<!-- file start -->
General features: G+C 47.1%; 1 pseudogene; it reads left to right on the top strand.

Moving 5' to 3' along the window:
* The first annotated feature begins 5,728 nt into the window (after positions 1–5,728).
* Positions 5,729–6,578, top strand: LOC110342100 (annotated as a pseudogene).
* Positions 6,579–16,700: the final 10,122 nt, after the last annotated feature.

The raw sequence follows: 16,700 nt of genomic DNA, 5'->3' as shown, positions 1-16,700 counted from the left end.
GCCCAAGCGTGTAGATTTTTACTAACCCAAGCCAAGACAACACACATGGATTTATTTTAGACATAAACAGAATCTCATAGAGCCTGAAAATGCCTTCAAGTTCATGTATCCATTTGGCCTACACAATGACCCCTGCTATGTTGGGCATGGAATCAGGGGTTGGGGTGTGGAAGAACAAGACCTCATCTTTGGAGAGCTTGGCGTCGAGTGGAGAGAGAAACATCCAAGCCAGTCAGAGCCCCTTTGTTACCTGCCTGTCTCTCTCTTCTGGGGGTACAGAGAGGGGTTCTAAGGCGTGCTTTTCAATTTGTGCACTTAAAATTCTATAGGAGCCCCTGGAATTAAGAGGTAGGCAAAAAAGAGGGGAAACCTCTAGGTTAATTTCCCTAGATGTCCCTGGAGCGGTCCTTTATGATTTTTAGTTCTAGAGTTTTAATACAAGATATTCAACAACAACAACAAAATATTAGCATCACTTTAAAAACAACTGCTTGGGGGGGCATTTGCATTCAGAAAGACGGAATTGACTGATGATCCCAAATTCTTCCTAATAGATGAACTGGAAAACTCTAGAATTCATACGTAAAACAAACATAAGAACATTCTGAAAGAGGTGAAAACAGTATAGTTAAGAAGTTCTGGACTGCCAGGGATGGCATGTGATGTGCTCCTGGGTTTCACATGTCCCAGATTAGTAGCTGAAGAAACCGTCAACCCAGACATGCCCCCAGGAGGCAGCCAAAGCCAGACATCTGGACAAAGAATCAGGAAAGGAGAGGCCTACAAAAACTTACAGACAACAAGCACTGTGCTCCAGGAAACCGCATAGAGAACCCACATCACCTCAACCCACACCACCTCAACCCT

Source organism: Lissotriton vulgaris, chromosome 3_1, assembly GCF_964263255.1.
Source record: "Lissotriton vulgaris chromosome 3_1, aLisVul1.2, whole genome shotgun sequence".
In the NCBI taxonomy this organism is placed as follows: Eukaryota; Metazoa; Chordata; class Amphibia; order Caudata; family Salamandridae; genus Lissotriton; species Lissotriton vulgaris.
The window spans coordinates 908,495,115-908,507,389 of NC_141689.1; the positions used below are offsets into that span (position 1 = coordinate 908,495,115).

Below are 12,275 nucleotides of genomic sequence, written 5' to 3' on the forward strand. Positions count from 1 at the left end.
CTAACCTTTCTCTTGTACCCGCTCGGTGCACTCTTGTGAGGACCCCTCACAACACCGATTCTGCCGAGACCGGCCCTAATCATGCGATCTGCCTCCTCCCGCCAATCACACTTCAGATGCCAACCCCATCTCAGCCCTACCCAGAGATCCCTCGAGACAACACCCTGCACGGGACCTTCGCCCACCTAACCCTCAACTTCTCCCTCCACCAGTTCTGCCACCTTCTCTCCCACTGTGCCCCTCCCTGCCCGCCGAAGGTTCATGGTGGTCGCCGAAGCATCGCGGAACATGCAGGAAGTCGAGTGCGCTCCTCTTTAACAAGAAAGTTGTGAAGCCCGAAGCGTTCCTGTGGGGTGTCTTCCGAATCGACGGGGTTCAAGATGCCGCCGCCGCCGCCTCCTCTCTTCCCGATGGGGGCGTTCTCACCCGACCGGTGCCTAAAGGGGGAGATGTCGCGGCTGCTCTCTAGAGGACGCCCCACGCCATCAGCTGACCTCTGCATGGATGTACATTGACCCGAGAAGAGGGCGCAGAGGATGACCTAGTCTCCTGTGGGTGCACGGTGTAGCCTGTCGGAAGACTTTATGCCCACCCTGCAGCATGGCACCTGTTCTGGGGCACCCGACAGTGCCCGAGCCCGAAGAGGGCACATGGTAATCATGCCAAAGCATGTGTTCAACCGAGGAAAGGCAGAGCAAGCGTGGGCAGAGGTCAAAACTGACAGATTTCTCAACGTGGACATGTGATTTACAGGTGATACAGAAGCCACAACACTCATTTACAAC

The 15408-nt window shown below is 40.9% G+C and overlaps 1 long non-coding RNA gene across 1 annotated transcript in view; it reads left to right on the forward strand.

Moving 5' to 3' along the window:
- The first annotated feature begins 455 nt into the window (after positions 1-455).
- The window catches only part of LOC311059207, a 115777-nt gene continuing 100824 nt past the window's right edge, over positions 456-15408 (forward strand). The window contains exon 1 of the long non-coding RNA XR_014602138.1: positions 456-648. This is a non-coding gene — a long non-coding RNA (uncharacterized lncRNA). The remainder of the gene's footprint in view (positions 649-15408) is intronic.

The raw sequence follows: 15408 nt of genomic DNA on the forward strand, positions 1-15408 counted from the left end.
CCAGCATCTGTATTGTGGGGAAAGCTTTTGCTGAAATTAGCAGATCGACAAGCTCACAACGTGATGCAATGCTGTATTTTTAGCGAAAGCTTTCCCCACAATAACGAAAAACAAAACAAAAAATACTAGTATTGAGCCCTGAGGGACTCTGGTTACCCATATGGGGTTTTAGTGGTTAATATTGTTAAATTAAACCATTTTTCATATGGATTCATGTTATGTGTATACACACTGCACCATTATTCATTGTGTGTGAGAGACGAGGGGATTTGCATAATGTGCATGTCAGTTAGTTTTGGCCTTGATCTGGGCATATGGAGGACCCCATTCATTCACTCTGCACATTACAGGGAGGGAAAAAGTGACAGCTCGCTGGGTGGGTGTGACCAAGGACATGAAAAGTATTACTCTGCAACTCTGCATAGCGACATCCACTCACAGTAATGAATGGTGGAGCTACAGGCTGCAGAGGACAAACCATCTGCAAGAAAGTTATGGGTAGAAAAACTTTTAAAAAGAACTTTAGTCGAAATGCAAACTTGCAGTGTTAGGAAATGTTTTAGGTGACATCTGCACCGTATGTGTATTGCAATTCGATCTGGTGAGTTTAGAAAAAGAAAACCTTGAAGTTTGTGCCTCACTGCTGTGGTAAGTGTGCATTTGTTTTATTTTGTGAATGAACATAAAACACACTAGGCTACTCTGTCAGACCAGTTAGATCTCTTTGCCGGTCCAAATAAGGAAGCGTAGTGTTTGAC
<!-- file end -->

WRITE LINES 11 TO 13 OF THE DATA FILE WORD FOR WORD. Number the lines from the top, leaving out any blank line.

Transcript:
The window spans coordinates 908,495,115-908,507,389 of NC_141689.1; the positions used below are offsets into that span (position 1 = coordinate 908,495,115).

Below are 12,275 nucleotides of genomic sequence, written 5' to 3' on the forward strand. Positions count from 1 at the left end.
CTAACCTTTCTCTTGTACCCGCTCGGTGCACTCTTGTGAGGACCCCTCACAACACCGATTCTGCCGAGACCGGCCCTAATCATGCGATCTGCCTCCTCCCGCCAATCACACTTCAGATGCCAACCCCATCTCAGCCCTACCCAGAGATCCCTCGAGACAACACCCTGCACGGGACCTTCGCCCACCTAACCCTCAACTTCTCCCTCCACCAGTTCTGCCACCTTCTCTCCCACTGTGCCCCTCCCTGCCCGCCGAAGGTTCATGGTGGTCGCCGAAGCATCGCGGAACATGCAGGAAGTCGAGTGCGCTCCTCTTTAACAAGAAAGTTGTGAAGCCCGAAGCGTTCCTGTGGGGTGTCTTCCGAATCGACGGGGTTCAAGATGCCGCCGCCGCCGCCTCCTCTCTTCCCGATGGGGGCGTTCTCACCCGACCGGTGCCTAAAGGGGGAGATGTCGCGGCTGCTCTCTAGAGGACGCCCCACGCCATCAGCTGACCTCTGCATGGATGTACATTGACCCGAGAAGAGGGCGCAGAGGATGACCTAGTCTCCTGTGGGTGCACGGTGTAGCCTGTCGGAAGACTTTATGCCCACCCTGCAGCATGGCACCTGTTCTGGGGCACCCGACAGTGCCCGAGCCCGAAGAGGGCACATGGTAATCATGCCAAAGCATGTGTTCAACCGAGGAAAGGCAGAGCAAGCGTGGGCAGAGGTCAAAACTGACAGATTTCTCAACGTGGACATGTGATTTACAGGTGATACAGAAGCCACAACACTCATTTACAAC